Interior loses CD with personal data for 7,500 federal employees

Department's shared services center says data encrypted, password-protected

A compact disc that contains personally identifiable information for about 7,500 federal employees has been reported lost by the Interior Department’s shared services center.

The incident occurred on or about May 26, when a procurement specialist at Interior’s National Business Center in Denver reported that the CD could not be located. The disc was sent to the business center by a third-party service provider, according to a June 10 news release.

The CD has not been found, Terri Raines, a spokeswoman for the National Business Center, said today.

The data on the CD was encrypted and password-protected, and was used to support billings from the vendor, Raines said. The disc was presumed to be lost in the center’s secured, restricted-access area, she added.

“National Business Center believes the risk of someone gaining malicious access to the data is low,” the business center said in the news release.

Interior has followed breach notification procedures to contact the federal employees involved, who work for a number of federal agencies, including Interior, according to Raines.

“We also are reviewing processes so that this does not happen again,” Raines said. The business center has changed its procedures so that this type of data is received only through secure network connections in the future, rather than from a CD.

Because the business center is a shared service center, the CD contained data for federal employees from multiple agencies, including Interior.

All persons affected by the breach will receive a letter of advisement through the U.S. Postal Service alerting them to the breach. The business center has established an Incident call center to provide information and answer questions.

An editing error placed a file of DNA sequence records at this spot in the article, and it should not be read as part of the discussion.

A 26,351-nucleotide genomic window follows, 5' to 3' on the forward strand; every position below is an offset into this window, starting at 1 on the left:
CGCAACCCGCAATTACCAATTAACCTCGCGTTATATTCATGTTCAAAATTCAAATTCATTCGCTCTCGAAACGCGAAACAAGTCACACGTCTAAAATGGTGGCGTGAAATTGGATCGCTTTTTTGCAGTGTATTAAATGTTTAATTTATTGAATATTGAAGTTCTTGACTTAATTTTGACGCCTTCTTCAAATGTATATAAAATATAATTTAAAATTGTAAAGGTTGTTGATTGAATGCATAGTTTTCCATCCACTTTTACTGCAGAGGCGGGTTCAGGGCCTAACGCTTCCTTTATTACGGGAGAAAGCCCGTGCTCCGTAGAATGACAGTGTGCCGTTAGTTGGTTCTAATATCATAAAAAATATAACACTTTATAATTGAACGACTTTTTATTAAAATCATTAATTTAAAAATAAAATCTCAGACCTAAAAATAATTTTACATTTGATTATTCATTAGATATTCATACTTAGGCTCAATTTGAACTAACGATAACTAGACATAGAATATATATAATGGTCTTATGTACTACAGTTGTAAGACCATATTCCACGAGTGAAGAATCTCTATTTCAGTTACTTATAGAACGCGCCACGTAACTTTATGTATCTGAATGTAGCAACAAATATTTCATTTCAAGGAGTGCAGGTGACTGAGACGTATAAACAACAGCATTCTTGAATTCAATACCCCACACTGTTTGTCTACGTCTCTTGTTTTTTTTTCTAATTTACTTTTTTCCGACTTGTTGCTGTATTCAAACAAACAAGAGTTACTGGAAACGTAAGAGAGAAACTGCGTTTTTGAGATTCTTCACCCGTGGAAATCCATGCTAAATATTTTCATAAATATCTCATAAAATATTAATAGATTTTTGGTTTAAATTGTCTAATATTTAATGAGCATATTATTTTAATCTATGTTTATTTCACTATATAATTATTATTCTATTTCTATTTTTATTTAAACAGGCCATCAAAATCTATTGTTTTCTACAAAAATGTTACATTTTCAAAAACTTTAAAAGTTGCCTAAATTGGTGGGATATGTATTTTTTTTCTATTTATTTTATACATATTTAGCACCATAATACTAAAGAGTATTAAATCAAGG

About the Author

Alice Lipowicz is a staff writer covering government 2.0, homeland security and other IT policies for Federal Computer Week.

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Government Cyber Insider tracks the technologies, policies, threats and emerging solutions that shape the cybersecurity landscape.


Reader comments

Wed, Jun 30, 2010 Doug B California

The director of this shared services center was fired several months ago. Obviously that was not a wake up call so I think the CIO and security officer should be next!! I am a federal employee and not even associated with Interior, but my information could have been included in that breach. So because of them I now have to watch my credit report for the next 5 years? Thanks for protecting my data!!

Wed, Jun 30, 2010

The National Business Center is such a dysfunctional organization. Keep in mind this is the same organization whose director was just fired, escorted out of the building, and is currently under investigation. The entire Interior department laughs at the lack of information security at this office. And by the way, as a system administrator, the chances of that CD being encrypted and password protected are very, very slim. And once an attacker has the encrypted information, they have all day to use one of the hundreds of free tools on the internet to break that encryption, its not rocket science!!

Tue, Jun 22, 2010 Geoff

Key word, "Encrypted"... It isn't now, nor will it likely ever be cracked open by a third party. That's what encryption at DOD standards gives us... Confidence that "lost" things on CDs remain inaccessible.

Tue, Jun 22, 2010

As a postal employee, my first reaction when my husband received this announcement was that those responsible obviously are not taking this seriously. They sent this important information "presort standard", the lowest class of mail. This is what most people call "junk mail" and is not forwardable, so anyone who is having mail forwarded would not receive it. It would be thrown out. Also, how many of you reading this actually read your junk mail or do you just round file it?

Mon, Jun 21, 2010

"data on the CD was encrypted and password-protected"
"Interior has followed breach notification procedures to contact the federal employees involved"
In other words, it sounds like the agency has learned lessons from VA on how to properly care for PII data. The article doesn't state that the PII is now in the hands of people intending to perform malice. This is exactly why encryption and password-protection procedures are in place - to protect the data when it gets lost. If objects NEVER got lost it would hardly be worth encrypting and password protecting it.

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